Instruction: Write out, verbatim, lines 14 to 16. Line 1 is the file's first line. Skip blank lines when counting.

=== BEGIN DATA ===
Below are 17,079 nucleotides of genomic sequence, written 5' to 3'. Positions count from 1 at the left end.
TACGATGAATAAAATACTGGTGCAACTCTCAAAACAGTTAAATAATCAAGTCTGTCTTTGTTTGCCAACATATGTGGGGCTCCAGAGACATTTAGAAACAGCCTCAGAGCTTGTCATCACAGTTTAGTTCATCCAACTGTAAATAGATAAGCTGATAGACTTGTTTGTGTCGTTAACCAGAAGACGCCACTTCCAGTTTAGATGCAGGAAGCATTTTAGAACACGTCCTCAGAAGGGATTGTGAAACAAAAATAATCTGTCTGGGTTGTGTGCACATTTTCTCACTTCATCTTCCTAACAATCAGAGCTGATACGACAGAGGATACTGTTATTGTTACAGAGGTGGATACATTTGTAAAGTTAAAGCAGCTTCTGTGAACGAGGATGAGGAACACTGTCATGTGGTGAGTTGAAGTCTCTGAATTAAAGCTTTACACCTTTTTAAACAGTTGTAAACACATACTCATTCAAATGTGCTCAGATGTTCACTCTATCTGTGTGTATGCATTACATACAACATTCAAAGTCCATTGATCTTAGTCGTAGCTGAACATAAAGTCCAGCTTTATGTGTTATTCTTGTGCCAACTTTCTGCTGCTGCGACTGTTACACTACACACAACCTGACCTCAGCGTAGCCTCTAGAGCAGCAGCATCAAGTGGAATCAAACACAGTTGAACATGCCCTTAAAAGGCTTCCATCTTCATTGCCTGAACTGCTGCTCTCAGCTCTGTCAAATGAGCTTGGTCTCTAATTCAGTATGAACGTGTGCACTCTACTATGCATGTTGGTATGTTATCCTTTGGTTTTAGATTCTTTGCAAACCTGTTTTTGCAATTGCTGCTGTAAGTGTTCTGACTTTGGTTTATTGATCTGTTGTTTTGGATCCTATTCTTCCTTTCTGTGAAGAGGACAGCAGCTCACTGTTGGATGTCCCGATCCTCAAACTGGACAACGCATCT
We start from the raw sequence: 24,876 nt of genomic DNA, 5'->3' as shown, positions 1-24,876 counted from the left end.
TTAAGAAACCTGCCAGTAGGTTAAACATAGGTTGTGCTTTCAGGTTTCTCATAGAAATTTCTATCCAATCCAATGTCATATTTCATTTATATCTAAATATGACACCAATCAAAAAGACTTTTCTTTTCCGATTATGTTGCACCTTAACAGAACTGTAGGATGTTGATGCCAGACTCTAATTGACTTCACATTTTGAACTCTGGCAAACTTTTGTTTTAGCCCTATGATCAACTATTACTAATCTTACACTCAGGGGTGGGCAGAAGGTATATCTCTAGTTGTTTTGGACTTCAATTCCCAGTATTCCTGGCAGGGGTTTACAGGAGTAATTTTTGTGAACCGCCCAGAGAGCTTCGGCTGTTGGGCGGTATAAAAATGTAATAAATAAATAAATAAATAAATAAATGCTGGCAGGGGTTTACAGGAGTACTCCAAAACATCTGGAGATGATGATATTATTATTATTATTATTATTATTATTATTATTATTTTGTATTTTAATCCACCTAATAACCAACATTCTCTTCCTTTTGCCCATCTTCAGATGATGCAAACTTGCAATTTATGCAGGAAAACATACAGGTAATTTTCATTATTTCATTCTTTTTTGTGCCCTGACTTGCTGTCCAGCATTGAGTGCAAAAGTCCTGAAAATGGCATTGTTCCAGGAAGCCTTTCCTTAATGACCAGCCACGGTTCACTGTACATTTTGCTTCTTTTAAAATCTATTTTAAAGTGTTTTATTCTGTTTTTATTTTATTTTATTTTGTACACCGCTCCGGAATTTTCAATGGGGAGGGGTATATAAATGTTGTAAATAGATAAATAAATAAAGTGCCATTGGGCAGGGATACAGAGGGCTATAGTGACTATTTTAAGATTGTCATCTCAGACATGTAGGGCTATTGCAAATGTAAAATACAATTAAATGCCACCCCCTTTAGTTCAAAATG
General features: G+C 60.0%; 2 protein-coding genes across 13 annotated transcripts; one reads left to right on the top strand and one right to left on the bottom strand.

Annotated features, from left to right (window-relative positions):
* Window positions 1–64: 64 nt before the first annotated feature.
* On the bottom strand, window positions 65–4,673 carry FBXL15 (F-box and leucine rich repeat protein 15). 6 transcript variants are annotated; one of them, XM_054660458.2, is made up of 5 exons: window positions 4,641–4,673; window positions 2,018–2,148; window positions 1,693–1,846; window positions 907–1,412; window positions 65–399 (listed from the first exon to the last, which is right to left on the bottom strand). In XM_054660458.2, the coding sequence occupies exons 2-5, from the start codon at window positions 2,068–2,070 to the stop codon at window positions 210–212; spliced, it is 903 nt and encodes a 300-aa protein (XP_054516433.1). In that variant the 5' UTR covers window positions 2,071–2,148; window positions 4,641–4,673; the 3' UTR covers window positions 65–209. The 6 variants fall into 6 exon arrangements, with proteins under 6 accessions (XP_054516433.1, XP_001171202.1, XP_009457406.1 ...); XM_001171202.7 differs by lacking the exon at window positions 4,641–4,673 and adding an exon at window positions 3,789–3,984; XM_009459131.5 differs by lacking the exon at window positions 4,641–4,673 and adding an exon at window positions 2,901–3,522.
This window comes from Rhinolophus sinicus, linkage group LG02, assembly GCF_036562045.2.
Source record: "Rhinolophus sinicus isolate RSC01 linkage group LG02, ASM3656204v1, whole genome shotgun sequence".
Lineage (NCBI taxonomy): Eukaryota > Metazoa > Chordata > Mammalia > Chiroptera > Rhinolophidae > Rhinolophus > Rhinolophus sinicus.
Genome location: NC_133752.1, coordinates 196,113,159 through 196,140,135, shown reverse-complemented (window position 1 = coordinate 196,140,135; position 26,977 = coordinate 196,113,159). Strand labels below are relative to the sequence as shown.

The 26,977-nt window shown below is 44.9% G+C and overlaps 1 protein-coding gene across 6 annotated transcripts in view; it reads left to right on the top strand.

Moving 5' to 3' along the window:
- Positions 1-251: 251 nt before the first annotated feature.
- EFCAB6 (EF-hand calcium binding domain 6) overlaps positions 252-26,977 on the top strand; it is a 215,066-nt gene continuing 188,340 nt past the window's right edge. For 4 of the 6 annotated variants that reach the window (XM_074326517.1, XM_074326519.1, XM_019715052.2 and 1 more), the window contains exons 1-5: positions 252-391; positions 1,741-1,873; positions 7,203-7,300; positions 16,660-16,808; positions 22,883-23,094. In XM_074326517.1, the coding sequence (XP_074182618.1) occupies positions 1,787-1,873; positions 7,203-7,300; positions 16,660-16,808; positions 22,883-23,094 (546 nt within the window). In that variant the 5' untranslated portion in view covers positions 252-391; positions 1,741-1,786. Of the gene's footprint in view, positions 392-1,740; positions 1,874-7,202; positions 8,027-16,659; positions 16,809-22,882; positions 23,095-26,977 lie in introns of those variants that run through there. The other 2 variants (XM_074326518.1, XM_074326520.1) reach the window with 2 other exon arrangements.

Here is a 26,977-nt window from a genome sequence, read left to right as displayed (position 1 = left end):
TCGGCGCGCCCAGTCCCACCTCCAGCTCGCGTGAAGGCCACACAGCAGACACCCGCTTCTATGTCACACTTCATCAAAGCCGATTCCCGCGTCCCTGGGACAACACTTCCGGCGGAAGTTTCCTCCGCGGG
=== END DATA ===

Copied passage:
Moving 5' to 3' along the window:
- Positions 1-251: 251 nt before the first annotated feature.
- EFCAB6 (EF-hand calcium binding domain 6) overlaps positions 252-26,977 on the top strand; it is a 215,066-nt gene continuing 188,340 nt past the window's right edge. For 4 of the 6 annotated variants that reach the window (XM_074326517.1, XM_074326519.1, XM_019715052.2 and 1 more), the window contains exons 1-5: positions 252-391; positions 1,741-1,873; positions 7,203-7,300; positions 16,660-16,808; positions 22,883-23,094. In XM_074326517.1, the coding sequence (XP_074182618.1) occupies positions 1,787-1,873; positions 7,203-7,300; positions 16,660-16,808; positions 22,883-23,094 (546 nt within the window). In that variant the 5' untranslated portion in view covers positions 252-391; positions 1,741-1,786. Of the gene's footprint in view, positions 392-1,740; positions 1,874-7,202; positions 8,027-16,659; positions 16,809-22,882; positions 23,095-26,977 lie in introns of those variants that run through there. The other 2 variants (XM_074326518.1, XM_074326520.1) reach the window with 2 other exon arrangements.